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T. M. Minnetti

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7 Steps to Raising a Bilingual Child
7 Steps to Raising a Bilingual Child
by Steiner
Edition: Paperback
Price: £10.54

4 of 4 people found the following review helpful
2.0 out of 5 stars A bit too simplistic, 19 Feb. 2013
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Not a terrible book and it could prove useful if you're still not so serious about having a bilingual child and would like to familiarise with the topic using this easy and relatively short text, but the 7 steps referred in the title are misleading. There aren't any seven practical steps you should follow as a parent in this book and I guess that many would find its writing simplistic.
As a matter of fact, the book deals mostly with reassuring arguments which are most appropriate for parents-to-be. This is very well covered, but the author's objective indeed wasn't to provide in-depth scientific information either.
The bit of the book that is worth notice, and makes it different from many other comparable titles, is the handful of pages that deals with organising and maintaing over time a written time schedule to make sure the child is exposed enough to the non-dominant language.


Growing Up with Three Languages: Birth to Eleven (Parents' and Teachers' Guides)
Growing Up with Three Languages: Birth to Eleven (Parents' and Teachers' Guides)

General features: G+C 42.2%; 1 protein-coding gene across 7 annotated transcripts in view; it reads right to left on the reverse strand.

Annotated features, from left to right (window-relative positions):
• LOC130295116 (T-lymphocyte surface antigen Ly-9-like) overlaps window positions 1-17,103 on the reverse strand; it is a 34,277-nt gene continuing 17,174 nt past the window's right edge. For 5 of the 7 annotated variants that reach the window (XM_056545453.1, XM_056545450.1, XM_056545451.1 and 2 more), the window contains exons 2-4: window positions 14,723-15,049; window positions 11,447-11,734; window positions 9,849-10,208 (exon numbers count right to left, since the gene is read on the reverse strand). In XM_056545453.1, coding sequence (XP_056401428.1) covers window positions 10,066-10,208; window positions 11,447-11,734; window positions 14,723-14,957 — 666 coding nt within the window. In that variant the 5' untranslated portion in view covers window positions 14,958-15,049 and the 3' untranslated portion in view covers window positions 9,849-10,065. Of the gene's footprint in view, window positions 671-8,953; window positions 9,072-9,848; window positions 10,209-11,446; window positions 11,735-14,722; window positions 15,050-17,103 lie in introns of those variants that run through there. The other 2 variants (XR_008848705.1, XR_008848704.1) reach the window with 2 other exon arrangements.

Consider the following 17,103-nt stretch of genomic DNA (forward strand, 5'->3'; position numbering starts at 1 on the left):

by Xiao-Lei Wang
Edition: Paperback
Price: £14.20

1 of 1 people found the following review helpful
4.0 out of 5 stars Interesting testimonial and strong scientific information provided, 7 Feb. 2013
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The book is a well referenced, well written testimonial of a 11 year long study that an academic linguist mom did on her two kids. The text is indeed written as a scientific study, and often quotes the most authoritative sources in the field. In this sense, it is also informative of the most important bibliography on bilinguism.

The book provides little field guidance (it's not a step-by-step guide) but it does explain very clearly on what pillars linguistic proficiency is based and how to develop this proficiency as a child grows. The experience that the author lived with her kids is used as a base to deliver insights which may be valid for other families. There are many context and time specific advices and strategies which are strenghtened with plenty of sound scientific grounding that could be very useful to parents and that I will surely apply in the future with my sons.

This said, the book requires some thinking on the parents side to put the theory and examples in practice. The author does a good job in providing more than enough material to take it a step further and adopting the techniques and practices they might like the most in their personal family communication pattern, so the text can still be very useful.

If you're looking for a guide with very clear advice on what to do and when, something "ready-to-use", this isn't the book for you.
If you would like to understand more about bilinguism and trilinguism, rather than just refer to a set of instructions, this could be one of the reads to add to your list.
In any case, I suggest to read other texts along this one as some more practical advice might really come in handy.


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